Built to suit

Byford defends cabin-building deals that land him in court

Posted: Tuesday, September 05, 2006

Editor’s note: This is the third in a series of articles involving a possible arson fire in Sterling, questionable business practices by a home builder and the alleged swindling of millions of dollars in property from an elderly Sterling couple.

Eddie Byford is not hiding from anything. He’s not trying to run from anyone and he does not even have an attorney.

The owner of the prefabricated log home-building business that burned to the ground in Sterling on Aug. 7 has had a number of lawsuits decided against him over the years, but he said he is trying to do right by his customers.

Byford claims he is the victim of circumstances, of misunderstandings, and possibly of slanderous statements being made against him in the community.

At the time of the fire, a lawsuit was pending against Byford in Kenai Superior Court, alleging that he owed Sam and Joyce McDowell nearly two years of back rent for the commercial space he occupied in a former fish processing plant on the Sterling Highway across from Cook’s Corner Tesoro gas station.

The McDowells claimed the rent was to have been $4,000 a month.

Byford also has been charged in criminal court with working as a contractor without registering and failure to insure a business.

In the civil case, he claims he never made a deal with Joyce McDowell, that he had an agreement through their financial advisor — Craig Walstad — to use the commercial property in trade for building them a $75,000 log building on property they owned on the Kenai River.

“I did sign a lease with that building,” he said. “Three weeks later I told Craig I wanted out of that building.”

Byford said when he first walked through the building, everything seemed fine, though it would need some work before he could move his business in.

When he began looking more closely he said he found rotting timbers in many parts of the 13,000 square-foot building.

“That building was not usable,” Byford said.

He said Walstad flew up from Colorado three or four different times and the trade was worked out with Joyce.

He said Walstad took Joyce to look at two other log houses Byford built on the river “and everything was fine.”

Following the McDowells’ move from riverfront property upstream from Bing’s Landing in the 2004-05 winter, Byford said Joyce changed her mind and wanted a home built on property they owned just east of the former fish processing plant.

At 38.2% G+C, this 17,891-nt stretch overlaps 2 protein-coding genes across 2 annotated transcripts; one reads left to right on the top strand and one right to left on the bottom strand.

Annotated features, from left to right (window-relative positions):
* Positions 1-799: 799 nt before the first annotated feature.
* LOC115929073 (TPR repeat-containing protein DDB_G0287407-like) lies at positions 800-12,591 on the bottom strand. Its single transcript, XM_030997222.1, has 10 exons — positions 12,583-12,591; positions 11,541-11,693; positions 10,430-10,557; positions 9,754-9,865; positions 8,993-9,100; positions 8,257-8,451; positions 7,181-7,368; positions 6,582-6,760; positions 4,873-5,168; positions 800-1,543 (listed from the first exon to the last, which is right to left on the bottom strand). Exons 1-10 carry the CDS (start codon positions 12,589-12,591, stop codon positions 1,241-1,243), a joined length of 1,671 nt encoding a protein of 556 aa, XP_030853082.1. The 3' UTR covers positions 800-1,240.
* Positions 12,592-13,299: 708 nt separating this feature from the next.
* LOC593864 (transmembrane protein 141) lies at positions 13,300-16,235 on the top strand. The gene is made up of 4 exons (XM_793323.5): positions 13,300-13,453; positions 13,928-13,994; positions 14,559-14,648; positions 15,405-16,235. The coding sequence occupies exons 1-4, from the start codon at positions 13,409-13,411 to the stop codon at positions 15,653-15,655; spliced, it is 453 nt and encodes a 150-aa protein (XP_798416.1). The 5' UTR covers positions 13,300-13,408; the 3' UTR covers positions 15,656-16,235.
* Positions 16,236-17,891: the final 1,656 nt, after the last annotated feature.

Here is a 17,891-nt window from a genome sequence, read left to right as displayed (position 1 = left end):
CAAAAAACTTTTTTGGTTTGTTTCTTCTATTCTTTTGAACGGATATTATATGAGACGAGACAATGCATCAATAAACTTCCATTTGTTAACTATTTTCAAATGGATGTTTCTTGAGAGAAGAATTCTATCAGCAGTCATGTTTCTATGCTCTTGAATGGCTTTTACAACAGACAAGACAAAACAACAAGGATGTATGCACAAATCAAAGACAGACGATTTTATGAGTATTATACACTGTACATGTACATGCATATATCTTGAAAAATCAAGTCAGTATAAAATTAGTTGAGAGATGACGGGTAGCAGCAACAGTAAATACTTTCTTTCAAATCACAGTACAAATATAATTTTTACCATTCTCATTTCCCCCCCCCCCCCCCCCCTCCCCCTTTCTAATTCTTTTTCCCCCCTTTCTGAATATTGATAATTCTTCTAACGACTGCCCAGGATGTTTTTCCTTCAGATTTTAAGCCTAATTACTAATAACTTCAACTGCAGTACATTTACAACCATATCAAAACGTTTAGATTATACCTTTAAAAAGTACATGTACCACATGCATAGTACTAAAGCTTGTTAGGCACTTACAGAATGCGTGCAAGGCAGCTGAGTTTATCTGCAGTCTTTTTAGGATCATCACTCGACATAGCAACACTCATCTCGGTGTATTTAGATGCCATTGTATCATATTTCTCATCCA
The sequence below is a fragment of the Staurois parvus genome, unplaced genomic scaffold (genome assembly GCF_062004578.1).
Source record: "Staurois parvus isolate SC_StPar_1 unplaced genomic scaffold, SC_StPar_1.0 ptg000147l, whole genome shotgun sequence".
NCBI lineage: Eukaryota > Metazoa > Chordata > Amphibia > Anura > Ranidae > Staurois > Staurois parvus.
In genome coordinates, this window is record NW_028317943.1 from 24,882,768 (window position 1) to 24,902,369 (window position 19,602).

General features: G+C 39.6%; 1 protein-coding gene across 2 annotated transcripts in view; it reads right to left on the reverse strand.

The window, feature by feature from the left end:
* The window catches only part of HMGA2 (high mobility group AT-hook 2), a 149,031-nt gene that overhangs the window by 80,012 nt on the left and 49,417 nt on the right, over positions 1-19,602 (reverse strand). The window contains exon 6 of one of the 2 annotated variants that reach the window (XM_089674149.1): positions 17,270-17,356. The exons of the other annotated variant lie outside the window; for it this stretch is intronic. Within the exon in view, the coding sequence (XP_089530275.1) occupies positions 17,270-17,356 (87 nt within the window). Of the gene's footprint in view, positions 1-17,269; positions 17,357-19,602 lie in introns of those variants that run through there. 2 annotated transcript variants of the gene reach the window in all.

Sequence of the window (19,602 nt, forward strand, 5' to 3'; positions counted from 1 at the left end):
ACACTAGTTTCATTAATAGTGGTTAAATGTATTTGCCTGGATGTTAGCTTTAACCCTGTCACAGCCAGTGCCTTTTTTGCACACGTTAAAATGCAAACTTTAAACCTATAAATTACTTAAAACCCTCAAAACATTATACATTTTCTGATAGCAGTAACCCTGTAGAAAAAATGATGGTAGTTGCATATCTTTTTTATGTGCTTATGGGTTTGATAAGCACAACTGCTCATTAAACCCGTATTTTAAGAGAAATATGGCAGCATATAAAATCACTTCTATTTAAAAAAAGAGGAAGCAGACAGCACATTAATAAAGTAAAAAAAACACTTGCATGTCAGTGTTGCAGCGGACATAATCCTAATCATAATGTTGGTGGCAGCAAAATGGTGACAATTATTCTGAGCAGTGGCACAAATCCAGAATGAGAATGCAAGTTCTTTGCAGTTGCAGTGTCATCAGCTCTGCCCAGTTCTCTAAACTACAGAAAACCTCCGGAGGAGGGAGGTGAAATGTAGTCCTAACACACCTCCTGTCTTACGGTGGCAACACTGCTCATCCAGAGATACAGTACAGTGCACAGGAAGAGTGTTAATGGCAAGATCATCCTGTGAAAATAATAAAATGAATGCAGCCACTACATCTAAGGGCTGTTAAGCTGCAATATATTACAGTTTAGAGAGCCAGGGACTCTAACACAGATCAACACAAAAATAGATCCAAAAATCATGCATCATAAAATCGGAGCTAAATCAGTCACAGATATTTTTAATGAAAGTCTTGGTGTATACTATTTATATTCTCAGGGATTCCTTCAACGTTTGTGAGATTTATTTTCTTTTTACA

“I was OK with it,” Byford said.

“Then her kids get involved. Dan (McDowell) stops by and says Craig is taking advantage of his parents,” he said.

“Then she says she’s not going to have me build a house ’cause Craig gets 60 percent of everything.

“I’ve tried to work this out with Joyce,” Byford said.

“If Joyce didn’t like this arrangement, why not take action in the first month of not getting rent? Why wait ’til now?” Byford asked.

A court order issued by Kenai Superior Court Judge Harold Brown on Aug. 2 states the McDowells filed suit to have Byford evicted, but as the case involves commercial property, it is a contract dispute and statutory eviction provisions do not apply.

Byford has been accused in other civil suits of not delivering on promises.

He said he had been in partnership with his brother, Billy, who has since died from a terminal illness.

“We had jobs out all over,” he said.

In one case, in 2005, Karl E. Kock was awarded $77,000 from Byford.

“He didn’t like the judge’s award,” Byford said. “I did not pay him anything until I get other people’s jobs done first.

“He has gone around saying things and severely damaged me,” Byford said.

Matthew Leadens said Byford told him he needed $13,500 down to build a log home near East Redoubt Avenue and Boundary Street in Soldotna.

He said Byford did not build the home.

“I still have a foundation at East Redoubt,” Leadens said.

“He gave me excuses ... once in a blue moon he returned a phone call ... I finally gave up,” he said.

Byford said Leadens changed the deal.

“Matt told me him and his wife were getting divorced and he didn’t want a cabin anymore,” Byford said.

According to court records, others who have been given awards against Byford include Greg Diehl, Dave and Sharon Sell, the Kenai Peninsula Borough and Raven Contractors.

“I’ve got just over $300,000 paid off (in other cases),” Byford said.

“I’m trying to finish the homes. If they want their deposits back I’ll give ’em back,” he said.

He said he is now working off Thunder Road in Kenai.

When the fire destroyed the building where his business was in Sterling, the building was full of materials.

“My entire office was in there,” he said. “I had about 6,000 feet of logs in there.”

Byford’s criminal trial for working as a contractor without registering and failure to insure is slated for trial call Oct. 5.

A civil trial in the McDowell versus Byford matter is pending.

An investigation into the cause of the fire at the old fish plant is ongoing with Central Emergency Services and the state fire marshal’s office.

It is being looked at as suspicious.

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